Wednesday, July 20, 2005

The Weekly, Volume Eight

That's right children (the five or six of you who happen to read this old rag), the allegedly ever-popular "weekly" is back for round eight. Somewhat en retard this time, but I guess I just don't take this blogging thing seriously enough to stick to a rigid schedule. Or maybe I'm completely insecure and somehow think that belated posting will create the illusion that I'm too cool to care about blogging, when in fact I am a irredeemable dullard and this act of electronic communication dictates my every waking thought and action. Hmmm... Anyway, let's do it to it.

Album:
Mad Dogs & Englishmen (Joe Cocker)
Forget Get Yer Ya-Yas Out and that old dinosaur Frampton Comes Alive (please), it's this album that really deserves to be numbered as one of the best audio documents of live rock and roll. The record compiles almost twenty tracks culled from Cocker's performances at the Fillmore East in March 1970. The soul-shouting Brit is in delightfully raw form here, and performances by the sprawling posse of musicians and singers accompanying him are consistently strong. The tightness of Leon Russell's arrangements is also a thing of beauty. Historically-minded listeners should also find interest in the record: the sprawling, bohemian nature of the Mad Dogs tour eventually lead to its inauspicious demise, and Cocker hasn't reached such a level of thrilling performance since. Penultimate track "The Letter" is worth the purchase price alone. As classic rock live albums go, this one is surpassed in scope and electricity only by The Last Waltz, and maybe Hendrix Plays Monterey.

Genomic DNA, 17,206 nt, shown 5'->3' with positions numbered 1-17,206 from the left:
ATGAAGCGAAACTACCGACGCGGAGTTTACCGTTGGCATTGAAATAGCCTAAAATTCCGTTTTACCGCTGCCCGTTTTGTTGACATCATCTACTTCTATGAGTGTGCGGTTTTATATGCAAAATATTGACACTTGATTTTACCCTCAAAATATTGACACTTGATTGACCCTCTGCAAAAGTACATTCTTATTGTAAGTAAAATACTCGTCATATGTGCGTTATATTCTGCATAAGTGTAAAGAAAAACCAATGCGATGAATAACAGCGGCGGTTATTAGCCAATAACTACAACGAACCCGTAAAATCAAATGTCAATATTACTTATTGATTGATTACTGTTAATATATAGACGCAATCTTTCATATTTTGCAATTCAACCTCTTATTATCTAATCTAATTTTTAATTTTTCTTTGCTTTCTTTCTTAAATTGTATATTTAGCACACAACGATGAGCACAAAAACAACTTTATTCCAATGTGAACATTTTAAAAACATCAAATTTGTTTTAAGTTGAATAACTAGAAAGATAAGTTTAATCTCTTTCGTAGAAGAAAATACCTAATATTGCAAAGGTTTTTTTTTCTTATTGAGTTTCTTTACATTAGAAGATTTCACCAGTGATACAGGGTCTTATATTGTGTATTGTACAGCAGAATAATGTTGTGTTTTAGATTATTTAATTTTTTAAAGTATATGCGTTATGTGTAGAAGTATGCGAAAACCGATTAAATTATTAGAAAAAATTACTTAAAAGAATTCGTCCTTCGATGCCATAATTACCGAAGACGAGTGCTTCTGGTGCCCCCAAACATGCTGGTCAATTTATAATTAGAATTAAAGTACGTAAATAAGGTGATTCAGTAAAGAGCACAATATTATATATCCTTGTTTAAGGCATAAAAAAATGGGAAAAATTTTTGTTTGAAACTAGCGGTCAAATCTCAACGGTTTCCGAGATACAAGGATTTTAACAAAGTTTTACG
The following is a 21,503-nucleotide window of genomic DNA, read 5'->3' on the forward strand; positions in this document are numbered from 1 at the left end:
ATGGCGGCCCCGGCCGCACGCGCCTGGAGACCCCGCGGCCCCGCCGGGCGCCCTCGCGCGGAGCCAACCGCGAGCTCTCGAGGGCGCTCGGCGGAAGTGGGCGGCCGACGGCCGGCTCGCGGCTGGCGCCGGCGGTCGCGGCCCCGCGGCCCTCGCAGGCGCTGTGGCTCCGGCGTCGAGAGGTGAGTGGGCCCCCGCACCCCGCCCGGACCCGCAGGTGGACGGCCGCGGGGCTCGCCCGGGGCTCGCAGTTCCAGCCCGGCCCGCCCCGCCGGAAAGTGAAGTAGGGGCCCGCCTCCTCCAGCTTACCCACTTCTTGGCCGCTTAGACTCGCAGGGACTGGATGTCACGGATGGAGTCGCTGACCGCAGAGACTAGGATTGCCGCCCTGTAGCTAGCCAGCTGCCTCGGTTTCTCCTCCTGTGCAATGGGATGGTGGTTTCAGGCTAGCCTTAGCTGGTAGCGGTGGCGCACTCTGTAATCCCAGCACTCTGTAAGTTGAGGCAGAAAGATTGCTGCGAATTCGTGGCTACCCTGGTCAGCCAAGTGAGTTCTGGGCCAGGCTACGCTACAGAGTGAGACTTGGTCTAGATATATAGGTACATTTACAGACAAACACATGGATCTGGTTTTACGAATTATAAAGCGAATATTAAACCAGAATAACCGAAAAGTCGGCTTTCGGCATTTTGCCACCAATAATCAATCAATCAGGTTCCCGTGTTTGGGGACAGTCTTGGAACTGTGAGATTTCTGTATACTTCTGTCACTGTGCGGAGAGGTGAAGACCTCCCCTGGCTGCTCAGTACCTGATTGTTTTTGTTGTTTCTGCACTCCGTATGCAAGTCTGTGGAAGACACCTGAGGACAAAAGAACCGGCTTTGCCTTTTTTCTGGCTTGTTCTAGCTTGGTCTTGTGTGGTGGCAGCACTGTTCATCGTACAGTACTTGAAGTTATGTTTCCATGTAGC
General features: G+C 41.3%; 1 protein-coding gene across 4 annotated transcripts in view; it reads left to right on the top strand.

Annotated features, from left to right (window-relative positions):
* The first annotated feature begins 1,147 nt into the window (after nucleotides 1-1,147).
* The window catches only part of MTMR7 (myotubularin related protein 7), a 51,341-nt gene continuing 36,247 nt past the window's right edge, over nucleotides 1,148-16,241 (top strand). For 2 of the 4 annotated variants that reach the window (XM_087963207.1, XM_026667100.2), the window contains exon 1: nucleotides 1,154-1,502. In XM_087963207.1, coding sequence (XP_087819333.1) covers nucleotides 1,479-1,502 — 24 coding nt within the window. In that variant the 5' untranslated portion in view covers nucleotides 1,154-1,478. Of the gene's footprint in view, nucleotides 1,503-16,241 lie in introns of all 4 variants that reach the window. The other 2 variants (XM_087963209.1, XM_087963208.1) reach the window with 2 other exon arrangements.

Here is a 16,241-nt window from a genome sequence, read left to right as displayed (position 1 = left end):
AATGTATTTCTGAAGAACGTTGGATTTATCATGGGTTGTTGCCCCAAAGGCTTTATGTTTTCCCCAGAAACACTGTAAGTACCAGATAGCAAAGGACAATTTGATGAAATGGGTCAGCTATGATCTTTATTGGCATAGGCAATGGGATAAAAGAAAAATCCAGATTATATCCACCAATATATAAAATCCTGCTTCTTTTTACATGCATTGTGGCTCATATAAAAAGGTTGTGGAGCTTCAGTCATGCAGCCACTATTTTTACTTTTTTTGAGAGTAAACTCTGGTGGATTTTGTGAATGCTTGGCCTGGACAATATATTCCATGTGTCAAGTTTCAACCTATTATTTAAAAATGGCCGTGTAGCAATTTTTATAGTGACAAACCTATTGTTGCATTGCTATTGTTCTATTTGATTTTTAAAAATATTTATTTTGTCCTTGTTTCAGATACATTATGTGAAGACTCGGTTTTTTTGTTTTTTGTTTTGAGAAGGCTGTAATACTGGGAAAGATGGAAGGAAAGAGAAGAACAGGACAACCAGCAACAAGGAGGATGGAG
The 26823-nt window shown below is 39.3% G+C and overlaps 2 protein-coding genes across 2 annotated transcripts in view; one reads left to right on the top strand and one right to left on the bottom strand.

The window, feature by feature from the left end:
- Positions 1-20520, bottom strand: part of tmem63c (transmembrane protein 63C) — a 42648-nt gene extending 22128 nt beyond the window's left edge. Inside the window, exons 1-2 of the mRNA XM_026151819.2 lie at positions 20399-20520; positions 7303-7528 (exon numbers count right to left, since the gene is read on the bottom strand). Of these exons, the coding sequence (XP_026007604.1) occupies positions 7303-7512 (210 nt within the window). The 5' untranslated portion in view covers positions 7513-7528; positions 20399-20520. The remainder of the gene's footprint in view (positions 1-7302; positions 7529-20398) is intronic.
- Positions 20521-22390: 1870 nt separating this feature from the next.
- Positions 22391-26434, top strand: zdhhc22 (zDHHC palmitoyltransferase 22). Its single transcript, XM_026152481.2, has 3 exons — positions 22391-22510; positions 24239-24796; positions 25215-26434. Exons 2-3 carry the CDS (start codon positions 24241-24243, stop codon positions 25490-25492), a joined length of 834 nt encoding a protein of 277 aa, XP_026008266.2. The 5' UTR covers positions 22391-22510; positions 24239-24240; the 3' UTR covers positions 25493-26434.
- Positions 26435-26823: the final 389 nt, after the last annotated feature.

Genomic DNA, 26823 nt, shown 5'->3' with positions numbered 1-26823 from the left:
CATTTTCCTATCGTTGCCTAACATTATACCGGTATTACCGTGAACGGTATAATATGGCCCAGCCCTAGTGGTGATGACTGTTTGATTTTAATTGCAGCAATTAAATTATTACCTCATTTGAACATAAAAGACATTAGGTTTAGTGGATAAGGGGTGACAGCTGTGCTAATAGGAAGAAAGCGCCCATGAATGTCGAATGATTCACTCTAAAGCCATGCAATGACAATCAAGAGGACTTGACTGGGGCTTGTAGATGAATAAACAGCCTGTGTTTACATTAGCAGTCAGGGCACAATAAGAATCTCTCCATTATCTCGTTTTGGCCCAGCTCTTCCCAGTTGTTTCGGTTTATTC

Television:
World at War (British Broadcasting Corporation)
An unimaginably sprawling 35-hour documentary about World War II, produced in 1974 by the Beeb. The enormous breadth and depth of information on every aspect of the War is bulwarked by hours of footage culled from the vaults of the Allies and the Axis, and more hours of surprising candid interview material with major actors on both sides of the conflict. Laurence Olivier's narrative tone is also spot-on. Some viewers might find the program too Anglo-centric, but otherwise World at War is a monumental work of historical documentary.

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